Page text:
Want to make the world a better place? Consider starting with your own community.
This Giving Tuesday presents an excellent opportunity to do just that.
Created in 2012, Giving Tuesday occurs the Tuesday after Thanksgiving — this year Dec. 1. The global movement centers on encouraging people to do good by donating money, goods and/or volunteer time to worthy organizations and causes.
It’s a great initiative, but for some small local nonprofits in the Bucks County area, the day itself hasn’t traditionally triggered a huge surge in donations, nonprofit leaders said.
“We all believe that highlighting giving this time of year and recognizing the nonprofit industry and what it contributes to society is beneficial, but most small nonprofits don’t see an uptick specifically on Giving Tuesday,” said Joseph Cuozzo, development director at the Doylestown-based nonprofit Bucks County Opportunity Council (BCOC).
This year would be an ideal time to reverse the phenomenon and turn Giving Tuesday into a windfall for nonprofits like the BCOC, including supporting the 2020 Give A Christmas Fund, which the Opportunity Council administers on behalf of The Intelligencer.
“While Giving Tuesday historically hasn’t produced the same impact in Bucks County as it has for larger, national organizations, we do see an increase in donations after Thanksgiving and certainly value this community’s willingness to help their neighbors by donating to Give A Christmas,” said Erin A. Lukoss, CEO/executive director of BCOC.
Give A Christmas provides financial assistance to individuals and families in need during the holidays. Money not dispersed during the holidays is used to support locals in need throughout the year. Ten percent of the proceeds are shared with the nonprofit Keystone Opportunity Center.
Benefiting low-income people in Central and Upper Bucks County, as well as Eastern Montgomery County and the North Penn and Indian Valley communities, the fund provides a variety of assistance. That includes everything from help with buying gifts and groceries, to paying rent, medicine bills and utility expenses.
“Every dollar donated is a sign of hope for those who need it most,” said Lukoss. “The recipients of Give A Christmas are incredibly grateful and humbled by the generosity of strangers.”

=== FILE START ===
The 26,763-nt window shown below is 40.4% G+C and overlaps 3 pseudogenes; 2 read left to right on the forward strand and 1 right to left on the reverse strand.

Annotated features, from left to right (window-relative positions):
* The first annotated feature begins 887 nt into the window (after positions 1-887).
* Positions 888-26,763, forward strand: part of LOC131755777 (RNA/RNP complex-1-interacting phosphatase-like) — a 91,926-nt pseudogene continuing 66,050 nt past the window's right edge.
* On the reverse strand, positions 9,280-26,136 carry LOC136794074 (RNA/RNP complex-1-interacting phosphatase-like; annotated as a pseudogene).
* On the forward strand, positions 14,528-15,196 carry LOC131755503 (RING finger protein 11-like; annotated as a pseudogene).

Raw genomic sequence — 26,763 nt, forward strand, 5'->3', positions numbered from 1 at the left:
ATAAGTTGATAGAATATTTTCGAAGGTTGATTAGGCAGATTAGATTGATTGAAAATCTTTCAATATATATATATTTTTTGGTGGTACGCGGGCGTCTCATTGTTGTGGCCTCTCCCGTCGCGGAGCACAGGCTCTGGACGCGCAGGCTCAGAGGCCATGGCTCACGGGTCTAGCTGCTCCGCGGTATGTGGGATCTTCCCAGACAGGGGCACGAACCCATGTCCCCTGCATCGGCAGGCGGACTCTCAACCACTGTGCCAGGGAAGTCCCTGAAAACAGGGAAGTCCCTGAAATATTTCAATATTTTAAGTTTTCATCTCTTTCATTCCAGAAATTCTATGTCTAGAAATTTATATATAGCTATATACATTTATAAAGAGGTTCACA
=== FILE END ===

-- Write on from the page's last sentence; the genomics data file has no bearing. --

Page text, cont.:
Due to the economic and public health hardships caused by COVID-19, the need for assistance among local residents has grown tremendously in 2020.
BCOC’s food assistance pre-COVID ran 300 to 400 per week. Earlier this year, the organization was up to 1,300 to 1,400 per week, with numbers still elevated recently at about 900 to 950 each week.
In the first quarter of BCOC’s fiscal year, the nonprofit had of late helped 635 people with eviction prevention, as compared to a total of 945 people for the entire fiscal year of 2019-20.
The story is similar at Souderton-based Keystone Opportunity Center, another nonprofit focused on helping economically vulnerable community members.
“The number of children and families who have reached out to us has grown exponentially since March,” said Malcolm Friend, director of resource development at Keystone Opportunity Center.
“These truly are exceptional times. Our community, our neighbors, are hurting as they seek the most basic needs of food, shelter and education. We ask for an exceptional response not just this Giving Tuesday, but throughout the Give A Christmas campaign.”
Individuals, families, businesses and other organizations make Give A Christmas possible through donations. This year’s goal is to raise $140,000. Over the 32 years of the program, Give A Christmas has raised roughly $3 million, helping thousands of locals.
Even if Give A Christmas (or BCOC and Keystone) isn’t your chosen donation, nonprofit leaders encourage area residents to find other locally-based nonprofits/causes to support with monetary or volunteer-time donations.
There are great ones from which to choose, from United Way of Bucks County and the Family Service Association of Bucks County, to Big Brothers Big Sisters of Bucks County to community food pantries, such as Pennridge FISH, which also offers clothing and emergency financial assistance.
“Think about what you are passionate about and find an organization that works with those issues,” said Cuozzo. “If you are looking to donate, check out their website to see what’s the best way to do so. Look for ways to get involved that work for the charity. Maybe you can volunteer if they need that. Contact the charity to see what their needs are.”
Added Friend: “Whether it’s making someone smile, helping a neighbor out, showing up for an issue or people we care about, or giving some of what we have to those who need our help, every act of generosity counts and everyone has something to give. Pick a cause that gets you fired up — a local organization that makes a difference in the lives of your community — and give back.”